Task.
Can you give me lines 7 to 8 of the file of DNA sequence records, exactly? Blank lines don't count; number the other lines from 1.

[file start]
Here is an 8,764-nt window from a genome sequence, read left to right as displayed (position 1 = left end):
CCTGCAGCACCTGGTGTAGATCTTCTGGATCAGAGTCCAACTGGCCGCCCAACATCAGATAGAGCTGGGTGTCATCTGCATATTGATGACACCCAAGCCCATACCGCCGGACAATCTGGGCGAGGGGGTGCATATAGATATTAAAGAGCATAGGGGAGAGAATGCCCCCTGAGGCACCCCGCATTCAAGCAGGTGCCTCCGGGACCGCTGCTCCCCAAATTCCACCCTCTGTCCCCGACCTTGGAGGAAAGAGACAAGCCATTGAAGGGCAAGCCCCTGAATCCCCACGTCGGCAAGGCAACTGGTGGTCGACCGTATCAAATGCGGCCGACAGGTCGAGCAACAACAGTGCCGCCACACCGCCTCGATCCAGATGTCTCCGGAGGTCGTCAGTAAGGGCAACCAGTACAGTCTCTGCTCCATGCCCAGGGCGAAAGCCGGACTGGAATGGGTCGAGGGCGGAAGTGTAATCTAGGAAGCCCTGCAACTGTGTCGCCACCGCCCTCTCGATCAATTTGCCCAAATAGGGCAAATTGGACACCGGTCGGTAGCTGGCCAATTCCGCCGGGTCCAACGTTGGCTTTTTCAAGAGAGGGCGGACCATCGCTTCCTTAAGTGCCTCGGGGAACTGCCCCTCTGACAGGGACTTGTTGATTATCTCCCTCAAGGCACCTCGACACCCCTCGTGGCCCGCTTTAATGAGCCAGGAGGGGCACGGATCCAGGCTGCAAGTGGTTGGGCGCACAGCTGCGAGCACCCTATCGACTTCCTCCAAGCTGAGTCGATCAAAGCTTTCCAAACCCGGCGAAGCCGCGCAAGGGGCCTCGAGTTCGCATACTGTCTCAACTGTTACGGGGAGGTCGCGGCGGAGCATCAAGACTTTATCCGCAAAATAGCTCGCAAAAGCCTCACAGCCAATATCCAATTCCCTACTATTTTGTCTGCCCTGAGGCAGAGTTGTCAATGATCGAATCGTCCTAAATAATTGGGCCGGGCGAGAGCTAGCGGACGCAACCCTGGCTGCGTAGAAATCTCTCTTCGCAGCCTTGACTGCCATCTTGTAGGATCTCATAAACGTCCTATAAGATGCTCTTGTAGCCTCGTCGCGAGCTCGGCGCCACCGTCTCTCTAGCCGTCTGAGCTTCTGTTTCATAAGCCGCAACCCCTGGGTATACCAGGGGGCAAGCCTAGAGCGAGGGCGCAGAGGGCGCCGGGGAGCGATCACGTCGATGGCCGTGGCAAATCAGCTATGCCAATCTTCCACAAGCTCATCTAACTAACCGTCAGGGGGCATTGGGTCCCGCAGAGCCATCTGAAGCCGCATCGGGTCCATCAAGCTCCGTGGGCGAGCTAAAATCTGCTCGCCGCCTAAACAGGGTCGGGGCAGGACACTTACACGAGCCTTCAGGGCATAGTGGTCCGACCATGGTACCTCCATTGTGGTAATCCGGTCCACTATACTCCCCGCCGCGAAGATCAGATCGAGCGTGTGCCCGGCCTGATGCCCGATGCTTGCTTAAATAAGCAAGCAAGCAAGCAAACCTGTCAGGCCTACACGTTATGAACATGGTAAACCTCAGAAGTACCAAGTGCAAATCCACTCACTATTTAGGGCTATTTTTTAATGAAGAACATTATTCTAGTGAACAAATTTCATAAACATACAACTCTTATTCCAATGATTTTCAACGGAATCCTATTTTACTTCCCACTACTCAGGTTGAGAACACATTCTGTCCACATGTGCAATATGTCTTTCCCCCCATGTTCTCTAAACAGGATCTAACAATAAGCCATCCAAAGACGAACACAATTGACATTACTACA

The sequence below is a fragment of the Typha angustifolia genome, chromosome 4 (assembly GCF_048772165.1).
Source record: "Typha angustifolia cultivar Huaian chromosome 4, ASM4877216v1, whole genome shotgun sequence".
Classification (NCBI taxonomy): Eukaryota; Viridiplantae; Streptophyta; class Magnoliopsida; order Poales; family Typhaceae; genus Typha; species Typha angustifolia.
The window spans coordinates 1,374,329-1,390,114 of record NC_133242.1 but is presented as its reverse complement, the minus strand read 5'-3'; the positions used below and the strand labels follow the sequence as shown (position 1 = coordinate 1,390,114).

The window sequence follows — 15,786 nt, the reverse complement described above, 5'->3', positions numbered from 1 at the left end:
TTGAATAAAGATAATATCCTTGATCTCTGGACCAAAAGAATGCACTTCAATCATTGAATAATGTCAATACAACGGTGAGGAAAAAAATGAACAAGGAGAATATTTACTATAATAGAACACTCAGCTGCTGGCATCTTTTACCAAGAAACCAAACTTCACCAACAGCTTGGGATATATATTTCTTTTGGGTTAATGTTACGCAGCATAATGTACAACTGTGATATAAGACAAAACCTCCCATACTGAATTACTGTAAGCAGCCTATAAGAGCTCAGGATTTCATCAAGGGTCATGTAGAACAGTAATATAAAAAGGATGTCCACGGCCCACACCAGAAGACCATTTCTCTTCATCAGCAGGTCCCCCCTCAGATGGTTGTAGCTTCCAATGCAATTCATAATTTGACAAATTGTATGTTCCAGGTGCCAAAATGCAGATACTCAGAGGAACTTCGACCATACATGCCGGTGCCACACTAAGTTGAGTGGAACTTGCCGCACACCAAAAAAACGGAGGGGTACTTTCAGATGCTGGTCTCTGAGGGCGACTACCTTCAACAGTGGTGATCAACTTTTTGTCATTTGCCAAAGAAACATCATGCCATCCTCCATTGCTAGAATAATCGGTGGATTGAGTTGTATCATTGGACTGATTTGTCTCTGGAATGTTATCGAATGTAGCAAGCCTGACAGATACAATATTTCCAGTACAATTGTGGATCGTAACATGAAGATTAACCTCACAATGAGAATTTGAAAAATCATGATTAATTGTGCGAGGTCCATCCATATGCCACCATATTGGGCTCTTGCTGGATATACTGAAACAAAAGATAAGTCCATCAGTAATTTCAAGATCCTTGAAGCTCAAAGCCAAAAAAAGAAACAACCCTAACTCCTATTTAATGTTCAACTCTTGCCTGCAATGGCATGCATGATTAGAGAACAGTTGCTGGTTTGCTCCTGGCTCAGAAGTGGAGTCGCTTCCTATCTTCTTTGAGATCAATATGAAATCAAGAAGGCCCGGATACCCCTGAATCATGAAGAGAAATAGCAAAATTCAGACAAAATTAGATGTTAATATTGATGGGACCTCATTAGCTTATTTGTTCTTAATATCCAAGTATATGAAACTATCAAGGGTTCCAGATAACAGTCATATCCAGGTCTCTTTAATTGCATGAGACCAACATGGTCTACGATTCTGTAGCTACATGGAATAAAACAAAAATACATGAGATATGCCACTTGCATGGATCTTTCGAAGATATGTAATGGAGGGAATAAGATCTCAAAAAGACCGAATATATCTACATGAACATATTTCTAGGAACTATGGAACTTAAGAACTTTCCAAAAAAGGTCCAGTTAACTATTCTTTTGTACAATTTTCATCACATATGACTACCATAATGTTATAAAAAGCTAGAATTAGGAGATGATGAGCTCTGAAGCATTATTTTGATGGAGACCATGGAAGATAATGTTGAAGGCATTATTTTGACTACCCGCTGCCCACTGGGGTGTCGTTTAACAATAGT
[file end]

The window sequence follows — 15,786 nt, the reverse complement described above, 5'->3', positions numbered from 1 at the left end:
TTGAATAAAGATAATATCCTTGATCTCTGGACCAAAAGAATGCACTTCAATCATTGAATAATGTCAATACAACGGTGAGGAAAAAAATGAACAAGGAGAATATTTACTATAATAGAACACTCAGCTGCTGGCATCTTTTACCAAGAAACCAAACTTCACCAACAGCTTGGGATATATATTTCTTTTGGGTTAATGTTACGCAGCATAATGTACAACTGTGATATAAGACAAAACCTCCCATACTGAATTACTGTAAGCAGCCTATAAGAGCTCAGGATTTCATCAAGGGTCATGTAGAACAGTAATATAAAAAGGATGTCCACGGCCCACACCAGAAGACCATTTCTCTTCATCAGCAGGTCCCCCCTCAGATGGTTGTAGCTTCCAATGCAATTCATAATTTGACAAATTGTATGTTCCAGGTGCCAAAATGCAGATACTCAGAGGAACTTCGACCATACATGCCGGTGCCACACTAAGTTGAGTGGAACTTGCCGCACACCAAAAAAACGGAGGGGTACTTTCAGATGCTGGTCTCTGAGGGCGACTACCTTCAACAGTGGTGATCAACTTTTTGTCATTTGCCAAAGAAACATCATGCCATCCTCCATTGCTAGAATAATCGGTGGATTGAGTTGTATCATTGGACTGATTTGTCTCTGGAATGTTATCGAATGTAGCAAGCCTGACAGATACAATATTTCCAGTACAATTGTGGATCGTAACATGAAGATTAACCTCACAATGAGAATTTGAAAAATCATGATTAATTGTGCGAGGTCCATCCATATGCCACCATATTGGGCTCTTGCTGGATATACTGAAACAAAAGATAAGTCCATCAGTAATTTCAAGATCCTTGAAGCTCAAAGCCAAAAAAAGAAACAACCCTAACTCCTATTTAATGTTCAACTCTTGCCTGCAATGGCATGCATGATTAGAGAACAGTTGCTGGTTTGCTCCTGGCTCAGAAGTGGAGTCGCTTCCTATCTTCTTTGAGATCAATATGAAATCAAGAAGGCCCGGATACCCCTGAATCATGAAGAGAAATAGCAAAATTCAGACAAAATTAGATGTTAATATTGATGGGACCTCATTAGCTTATTTGTTCTTAATATCCAAGTATATGAAACTATCAAGGGTTCCAGATAACAGTCATATCCAGGTCTCTTTAATTGCATGAGACCAACATGGTCTACGATTCTGTAGCTACATGGAATAAAACAAAAATACATGAGATATGCCACTTGCATGGATCTTTCGAAGATATGTAATGGAGGGAATAAGATCTCAAAAAGACCGAATATATCTACATGAACATATTTCTAGGAACTATGGAACTTAAGAACTTTCCAAAAAAGGTCCAGTTAACTATTCTTTTGTACAATTTTCATCACATATGACTACCATAATGTTATAAAAAGCTAGAATTAGGAGATGATGAGCTCTGAAGCATTATTTTGATGGAGACCATGGAAGATAATGTTGAAGGCATTATTTTGACTACCCGCTGCCCACTGGGGTGTCGTTTAACAATAGT